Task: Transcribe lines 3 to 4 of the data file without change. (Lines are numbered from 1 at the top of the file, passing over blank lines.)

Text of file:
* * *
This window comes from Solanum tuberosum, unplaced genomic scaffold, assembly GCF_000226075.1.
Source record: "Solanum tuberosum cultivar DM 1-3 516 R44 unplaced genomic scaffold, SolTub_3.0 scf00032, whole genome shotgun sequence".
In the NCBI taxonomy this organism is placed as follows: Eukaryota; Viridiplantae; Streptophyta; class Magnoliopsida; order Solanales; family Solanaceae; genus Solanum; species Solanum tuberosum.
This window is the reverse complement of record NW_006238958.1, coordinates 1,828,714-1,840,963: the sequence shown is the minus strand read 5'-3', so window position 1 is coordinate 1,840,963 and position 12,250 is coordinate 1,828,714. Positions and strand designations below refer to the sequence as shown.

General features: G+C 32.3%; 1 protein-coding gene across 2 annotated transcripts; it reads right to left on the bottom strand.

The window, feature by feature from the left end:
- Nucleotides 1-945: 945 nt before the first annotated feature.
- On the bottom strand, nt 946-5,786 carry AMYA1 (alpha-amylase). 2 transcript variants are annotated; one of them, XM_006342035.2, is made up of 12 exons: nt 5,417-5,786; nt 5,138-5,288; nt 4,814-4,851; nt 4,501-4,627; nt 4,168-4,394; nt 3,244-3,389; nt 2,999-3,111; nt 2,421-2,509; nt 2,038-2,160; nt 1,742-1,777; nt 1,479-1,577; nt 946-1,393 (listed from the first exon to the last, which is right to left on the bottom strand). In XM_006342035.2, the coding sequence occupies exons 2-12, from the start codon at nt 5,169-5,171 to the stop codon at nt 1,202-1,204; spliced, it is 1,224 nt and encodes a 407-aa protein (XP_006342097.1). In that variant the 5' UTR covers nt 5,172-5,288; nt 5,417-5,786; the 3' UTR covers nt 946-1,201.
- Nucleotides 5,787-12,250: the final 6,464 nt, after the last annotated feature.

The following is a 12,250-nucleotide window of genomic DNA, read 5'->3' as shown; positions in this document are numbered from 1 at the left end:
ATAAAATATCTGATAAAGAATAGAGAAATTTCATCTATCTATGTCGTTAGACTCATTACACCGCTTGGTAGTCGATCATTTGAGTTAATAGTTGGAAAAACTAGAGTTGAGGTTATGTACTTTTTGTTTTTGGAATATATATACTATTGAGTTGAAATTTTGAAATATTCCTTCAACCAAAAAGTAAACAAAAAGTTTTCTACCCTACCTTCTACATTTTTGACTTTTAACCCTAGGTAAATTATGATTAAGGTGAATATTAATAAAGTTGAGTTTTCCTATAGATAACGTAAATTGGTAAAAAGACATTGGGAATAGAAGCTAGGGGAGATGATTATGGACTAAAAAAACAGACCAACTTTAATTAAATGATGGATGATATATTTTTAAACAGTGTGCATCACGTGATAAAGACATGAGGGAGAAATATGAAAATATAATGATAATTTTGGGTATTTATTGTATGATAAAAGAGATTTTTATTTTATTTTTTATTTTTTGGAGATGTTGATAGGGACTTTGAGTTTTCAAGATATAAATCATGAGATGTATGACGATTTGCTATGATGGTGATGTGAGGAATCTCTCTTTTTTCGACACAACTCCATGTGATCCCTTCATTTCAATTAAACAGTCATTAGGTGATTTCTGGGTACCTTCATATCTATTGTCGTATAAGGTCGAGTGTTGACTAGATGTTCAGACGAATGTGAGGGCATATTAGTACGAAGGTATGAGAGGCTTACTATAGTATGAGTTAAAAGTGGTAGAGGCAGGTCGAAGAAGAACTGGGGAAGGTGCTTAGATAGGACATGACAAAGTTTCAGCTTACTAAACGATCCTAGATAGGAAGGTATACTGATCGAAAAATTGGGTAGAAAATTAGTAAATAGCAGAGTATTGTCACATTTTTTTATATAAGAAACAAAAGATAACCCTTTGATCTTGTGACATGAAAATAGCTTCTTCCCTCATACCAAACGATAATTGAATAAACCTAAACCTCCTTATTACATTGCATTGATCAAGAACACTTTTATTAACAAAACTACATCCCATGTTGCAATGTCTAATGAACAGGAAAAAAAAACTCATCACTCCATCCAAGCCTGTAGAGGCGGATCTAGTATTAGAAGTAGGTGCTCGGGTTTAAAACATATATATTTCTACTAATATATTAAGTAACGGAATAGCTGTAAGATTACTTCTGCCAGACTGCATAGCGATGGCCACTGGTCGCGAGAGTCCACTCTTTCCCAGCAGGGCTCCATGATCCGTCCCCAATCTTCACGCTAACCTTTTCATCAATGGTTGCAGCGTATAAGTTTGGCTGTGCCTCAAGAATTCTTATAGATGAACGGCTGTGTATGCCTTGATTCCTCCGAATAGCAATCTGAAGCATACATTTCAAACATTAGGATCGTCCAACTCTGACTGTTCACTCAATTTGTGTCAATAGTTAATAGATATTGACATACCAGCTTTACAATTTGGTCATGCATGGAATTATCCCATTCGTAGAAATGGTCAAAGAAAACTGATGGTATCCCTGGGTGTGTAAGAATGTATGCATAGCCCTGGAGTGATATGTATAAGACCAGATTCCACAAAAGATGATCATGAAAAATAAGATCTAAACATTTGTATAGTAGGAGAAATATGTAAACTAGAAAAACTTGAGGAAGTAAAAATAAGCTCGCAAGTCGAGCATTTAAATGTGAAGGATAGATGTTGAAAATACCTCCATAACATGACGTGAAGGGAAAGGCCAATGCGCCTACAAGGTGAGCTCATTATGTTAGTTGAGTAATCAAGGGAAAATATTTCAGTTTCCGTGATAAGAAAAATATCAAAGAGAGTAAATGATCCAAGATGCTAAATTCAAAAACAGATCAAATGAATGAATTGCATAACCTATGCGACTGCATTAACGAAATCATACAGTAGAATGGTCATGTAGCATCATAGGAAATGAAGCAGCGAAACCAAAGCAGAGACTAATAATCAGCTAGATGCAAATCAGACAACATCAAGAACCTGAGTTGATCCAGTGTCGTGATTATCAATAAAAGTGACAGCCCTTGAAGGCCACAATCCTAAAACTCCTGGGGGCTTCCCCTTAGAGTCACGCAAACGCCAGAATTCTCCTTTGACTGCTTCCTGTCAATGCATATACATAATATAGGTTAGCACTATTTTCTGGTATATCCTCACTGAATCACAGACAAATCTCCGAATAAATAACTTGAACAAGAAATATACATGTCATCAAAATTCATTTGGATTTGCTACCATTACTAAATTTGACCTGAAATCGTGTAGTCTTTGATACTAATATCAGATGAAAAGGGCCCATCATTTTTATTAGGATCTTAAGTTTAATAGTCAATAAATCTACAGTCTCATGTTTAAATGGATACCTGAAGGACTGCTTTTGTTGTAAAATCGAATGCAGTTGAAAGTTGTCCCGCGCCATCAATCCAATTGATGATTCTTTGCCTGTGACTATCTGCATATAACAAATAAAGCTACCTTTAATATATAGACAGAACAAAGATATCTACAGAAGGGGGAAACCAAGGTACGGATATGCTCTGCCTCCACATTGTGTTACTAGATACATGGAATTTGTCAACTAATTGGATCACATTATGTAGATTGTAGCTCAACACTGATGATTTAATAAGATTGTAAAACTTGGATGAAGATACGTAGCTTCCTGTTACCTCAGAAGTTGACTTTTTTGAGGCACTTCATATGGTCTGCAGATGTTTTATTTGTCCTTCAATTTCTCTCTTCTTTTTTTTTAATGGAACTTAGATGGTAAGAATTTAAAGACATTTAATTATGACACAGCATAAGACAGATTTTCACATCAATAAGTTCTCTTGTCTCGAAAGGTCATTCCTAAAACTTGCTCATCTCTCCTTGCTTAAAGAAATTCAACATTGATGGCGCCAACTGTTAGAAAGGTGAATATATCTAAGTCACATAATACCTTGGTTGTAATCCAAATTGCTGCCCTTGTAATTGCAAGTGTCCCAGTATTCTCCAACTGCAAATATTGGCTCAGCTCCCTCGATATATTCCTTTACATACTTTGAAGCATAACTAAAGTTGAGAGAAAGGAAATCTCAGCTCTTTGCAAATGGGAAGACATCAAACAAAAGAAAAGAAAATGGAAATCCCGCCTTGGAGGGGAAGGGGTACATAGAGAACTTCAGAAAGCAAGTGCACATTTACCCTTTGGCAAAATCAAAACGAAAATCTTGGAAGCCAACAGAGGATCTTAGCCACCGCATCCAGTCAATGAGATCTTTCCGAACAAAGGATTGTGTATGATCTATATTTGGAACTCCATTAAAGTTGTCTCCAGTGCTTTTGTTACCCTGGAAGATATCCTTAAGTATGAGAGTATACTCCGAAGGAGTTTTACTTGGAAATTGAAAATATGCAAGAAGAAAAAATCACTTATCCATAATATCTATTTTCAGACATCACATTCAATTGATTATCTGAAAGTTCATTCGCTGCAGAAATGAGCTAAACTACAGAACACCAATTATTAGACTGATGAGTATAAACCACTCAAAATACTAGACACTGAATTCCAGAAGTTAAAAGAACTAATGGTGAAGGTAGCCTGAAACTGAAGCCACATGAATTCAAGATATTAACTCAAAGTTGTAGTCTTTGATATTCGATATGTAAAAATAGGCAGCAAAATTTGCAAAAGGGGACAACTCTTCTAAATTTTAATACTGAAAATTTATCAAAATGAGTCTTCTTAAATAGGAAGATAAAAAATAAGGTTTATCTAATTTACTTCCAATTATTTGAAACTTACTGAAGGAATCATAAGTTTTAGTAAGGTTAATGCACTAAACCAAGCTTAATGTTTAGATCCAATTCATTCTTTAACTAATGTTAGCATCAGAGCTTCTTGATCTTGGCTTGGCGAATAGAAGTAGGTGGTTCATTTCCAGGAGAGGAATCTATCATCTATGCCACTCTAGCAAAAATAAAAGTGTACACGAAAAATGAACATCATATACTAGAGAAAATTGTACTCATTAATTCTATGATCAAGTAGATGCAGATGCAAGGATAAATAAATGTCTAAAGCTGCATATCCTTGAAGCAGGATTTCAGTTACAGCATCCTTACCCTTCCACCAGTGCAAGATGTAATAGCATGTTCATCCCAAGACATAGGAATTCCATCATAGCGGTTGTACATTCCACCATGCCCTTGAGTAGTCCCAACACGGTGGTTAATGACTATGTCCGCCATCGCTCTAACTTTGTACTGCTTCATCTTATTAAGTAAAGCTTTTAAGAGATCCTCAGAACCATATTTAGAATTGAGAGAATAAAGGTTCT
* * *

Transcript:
In the NCBI taxonomy this organism is placed as follows: Eukaryota; Viridiplantae; Streptophyta; class Magnoliopsida; order Solanales; family Solanaceae; genus Solanum; species Solanum tuberosum.
This window is the reverse complement of record NW_006238958.1, coordinates 1,828,714-1,840,963: the sequence shown is the minus strand read 5'-3', so window position 1 is coordinate 1,840,963 and position 12,250 is coordinate 1,828,714. Positions and strand designations below refer to the sequence as shown.